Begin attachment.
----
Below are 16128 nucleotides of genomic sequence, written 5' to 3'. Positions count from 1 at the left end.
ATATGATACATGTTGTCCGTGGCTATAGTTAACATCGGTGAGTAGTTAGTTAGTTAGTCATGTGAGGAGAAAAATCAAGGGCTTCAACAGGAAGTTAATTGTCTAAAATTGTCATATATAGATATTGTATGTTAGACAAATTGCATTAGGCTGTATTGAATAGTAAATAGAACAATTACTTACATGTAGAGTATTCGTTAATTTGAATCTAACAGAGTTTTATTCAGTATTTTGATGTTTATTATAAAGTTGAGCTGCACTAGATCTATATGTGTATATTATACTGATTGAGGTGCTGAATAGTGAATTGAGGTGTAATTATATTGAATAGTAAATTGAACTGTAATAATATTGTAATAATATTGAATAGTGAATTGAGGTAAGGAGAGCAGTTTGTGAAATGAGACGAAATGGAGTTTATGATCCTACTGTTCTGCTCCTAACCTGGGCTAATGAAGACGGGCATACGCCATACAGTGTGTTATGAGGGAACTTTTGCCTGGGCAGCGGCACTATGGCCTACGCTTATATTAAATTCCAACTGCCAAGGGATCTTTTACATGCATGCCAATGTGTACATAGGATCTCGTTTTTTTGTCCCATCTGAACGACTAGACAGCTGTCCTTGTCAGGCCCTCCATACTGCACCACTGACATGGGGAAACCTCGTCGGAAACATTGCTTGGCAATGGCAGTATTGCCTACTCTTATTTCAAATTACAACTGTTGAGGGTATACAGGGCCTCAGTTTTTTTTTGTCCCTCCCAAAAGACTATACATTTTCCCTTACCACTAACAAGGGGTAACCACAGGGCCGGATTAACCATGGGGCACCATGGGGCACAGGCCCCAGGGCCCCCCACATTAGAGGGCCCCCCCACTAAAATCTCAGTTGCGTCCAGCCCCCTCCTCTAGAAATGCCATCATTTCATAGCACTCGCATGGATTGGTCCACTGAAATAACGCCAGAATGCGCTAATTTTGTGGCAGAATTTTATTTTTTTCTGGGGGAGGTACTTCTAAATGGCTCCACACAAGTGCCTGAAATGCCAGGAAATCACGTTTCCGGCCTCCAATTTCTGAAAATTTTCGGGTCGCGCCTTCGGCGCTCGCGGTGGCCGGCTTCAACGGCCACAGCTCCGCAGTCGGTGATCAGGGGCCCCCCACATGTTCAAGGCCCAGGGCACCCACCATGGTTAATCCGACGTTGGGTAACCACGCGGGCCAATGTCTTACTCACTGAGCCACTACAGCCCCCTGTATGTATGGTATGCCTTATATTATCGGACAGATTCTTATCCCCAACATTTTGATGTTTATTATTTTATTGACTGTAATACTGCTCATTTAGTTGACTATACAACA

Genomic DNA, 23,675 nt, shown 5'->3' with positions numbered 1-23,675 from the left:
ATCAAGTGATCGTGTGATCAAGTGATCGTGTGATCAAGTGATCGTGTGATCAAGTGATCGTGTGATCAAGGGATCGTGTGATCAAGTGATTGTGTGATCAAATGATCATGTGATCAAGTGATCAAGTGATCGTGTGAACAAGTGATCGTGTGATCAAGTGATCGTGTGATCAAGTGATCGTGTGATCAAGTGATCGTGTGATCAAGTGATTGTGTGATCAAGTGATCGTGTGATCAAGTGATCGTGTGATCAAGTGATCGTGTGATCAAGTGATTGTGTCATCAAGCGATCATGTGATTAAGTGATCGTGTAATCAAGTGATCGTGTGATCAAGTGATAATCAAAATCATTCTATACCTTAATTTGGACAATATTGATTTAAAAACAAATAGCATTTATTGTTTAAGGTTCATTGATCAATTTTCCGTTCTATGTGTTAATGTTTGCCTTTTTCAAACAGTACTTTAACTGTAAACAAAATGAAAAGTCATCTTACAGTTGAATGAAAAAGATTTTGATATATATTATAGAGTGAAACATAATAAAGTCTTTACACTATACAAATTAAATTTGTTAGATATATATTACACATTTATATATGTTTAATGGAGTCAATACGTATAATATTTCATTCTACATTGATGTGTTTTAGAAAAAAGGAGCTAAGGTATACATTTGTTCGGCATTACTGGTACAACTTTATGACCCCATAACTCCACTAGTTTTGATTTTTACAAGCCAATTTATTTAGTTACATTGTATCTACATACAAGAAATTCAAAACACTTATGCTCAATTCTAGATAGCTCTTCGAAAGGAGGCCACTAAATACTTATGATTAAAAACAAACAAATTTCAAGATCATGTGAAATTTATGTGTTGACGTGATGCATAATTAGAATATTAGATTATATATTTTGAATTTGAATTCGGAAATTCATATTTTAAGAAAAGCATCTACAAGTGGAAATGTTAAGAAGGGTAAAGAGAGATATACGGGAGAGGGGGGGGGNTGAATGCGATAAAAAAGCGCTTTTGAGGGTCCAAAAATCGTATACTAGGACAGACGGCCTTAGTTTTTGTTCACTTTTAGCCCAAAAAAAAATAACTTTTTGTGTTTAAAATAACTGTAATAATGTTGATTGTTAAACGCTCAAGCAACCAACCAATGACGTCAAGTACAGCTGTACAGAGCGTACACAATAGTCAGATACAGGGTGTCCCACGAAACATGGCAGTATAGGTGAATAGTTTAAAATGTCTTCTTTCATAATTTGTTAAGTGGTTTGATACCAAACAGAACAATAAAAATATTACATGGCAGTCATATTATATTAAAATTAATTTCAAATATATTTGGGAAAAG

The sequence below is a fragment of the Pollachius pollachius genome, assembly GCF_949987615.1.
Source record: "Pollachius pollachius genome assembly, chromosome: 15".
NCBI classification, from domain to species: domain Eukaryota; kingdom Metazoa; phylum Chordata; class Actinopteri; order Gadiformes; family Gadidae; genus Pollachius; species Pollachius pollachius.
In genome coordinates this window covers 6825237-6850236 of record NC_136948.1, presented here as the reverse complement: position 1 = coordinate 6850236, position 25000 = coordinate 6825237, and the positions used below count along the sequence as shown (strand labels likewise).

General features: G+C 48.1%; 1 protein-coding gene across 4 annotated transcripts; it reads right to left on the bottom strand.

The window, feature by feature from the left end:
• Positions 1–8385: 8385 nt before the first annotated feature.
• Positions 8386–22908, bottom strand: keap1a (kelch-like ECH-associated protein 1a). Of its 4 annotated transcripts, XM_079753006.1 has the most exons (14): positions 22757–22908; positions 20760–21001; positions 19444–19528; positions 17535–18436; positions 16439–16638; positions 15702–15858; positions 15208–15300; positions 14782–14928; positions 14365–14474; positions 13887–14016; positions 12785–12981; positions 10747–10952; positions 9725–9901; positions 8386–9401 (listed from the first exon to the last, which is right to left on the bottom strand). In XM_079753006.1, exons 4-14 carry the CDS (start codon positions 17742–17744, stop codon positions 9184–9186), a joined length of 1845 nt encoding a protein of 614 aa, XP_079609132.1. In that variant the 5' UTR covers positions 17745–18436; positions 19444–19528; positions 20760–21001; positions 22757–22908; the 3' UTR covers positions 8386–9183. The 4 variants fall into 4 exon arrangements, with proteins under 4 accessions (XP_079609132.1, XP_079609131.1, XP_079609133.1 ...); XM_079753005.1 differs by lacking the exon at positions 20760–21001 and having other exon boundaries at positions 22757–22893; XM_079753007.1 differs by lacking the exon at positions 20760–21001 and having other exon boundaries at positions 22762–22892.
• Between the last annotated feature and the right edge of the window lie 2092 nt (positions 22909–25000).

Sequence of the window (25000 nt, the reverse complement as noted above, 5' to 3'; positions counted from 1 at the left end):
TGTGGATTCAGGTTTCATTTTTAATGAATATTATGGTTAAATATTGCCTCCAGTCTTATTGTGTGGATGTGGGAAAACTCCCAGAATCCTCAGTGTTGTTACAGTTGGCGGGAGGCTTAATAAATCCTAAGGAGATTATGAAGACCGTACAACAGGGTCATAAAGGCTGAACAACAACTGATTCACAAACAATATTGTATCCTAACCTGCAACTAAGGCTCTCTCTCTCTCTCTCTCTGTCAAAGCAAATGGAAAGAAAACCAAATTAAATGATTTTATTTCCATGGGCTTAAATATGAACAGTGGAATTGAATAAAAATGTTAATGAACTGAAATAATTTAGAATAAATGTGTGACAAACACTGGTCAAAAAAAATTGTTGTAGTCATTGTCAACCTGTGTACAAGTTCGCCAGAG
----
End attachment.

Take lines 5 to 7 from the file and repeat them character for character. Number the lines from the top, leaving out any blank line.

The sequence below is a fragment of the Pollachius pollachius genome, assembly GCF_949987615.1.
Source record: "Pollachius pollachius genome assembly, chromosome: 15".
NCBI classification, from domain to species: domain Eukaryota; kingdom Metazoa; phylum Chordata; class Actinopteri; order Gadiformes; family Gadidae; genus Pollachius; species Pollachius pollachius.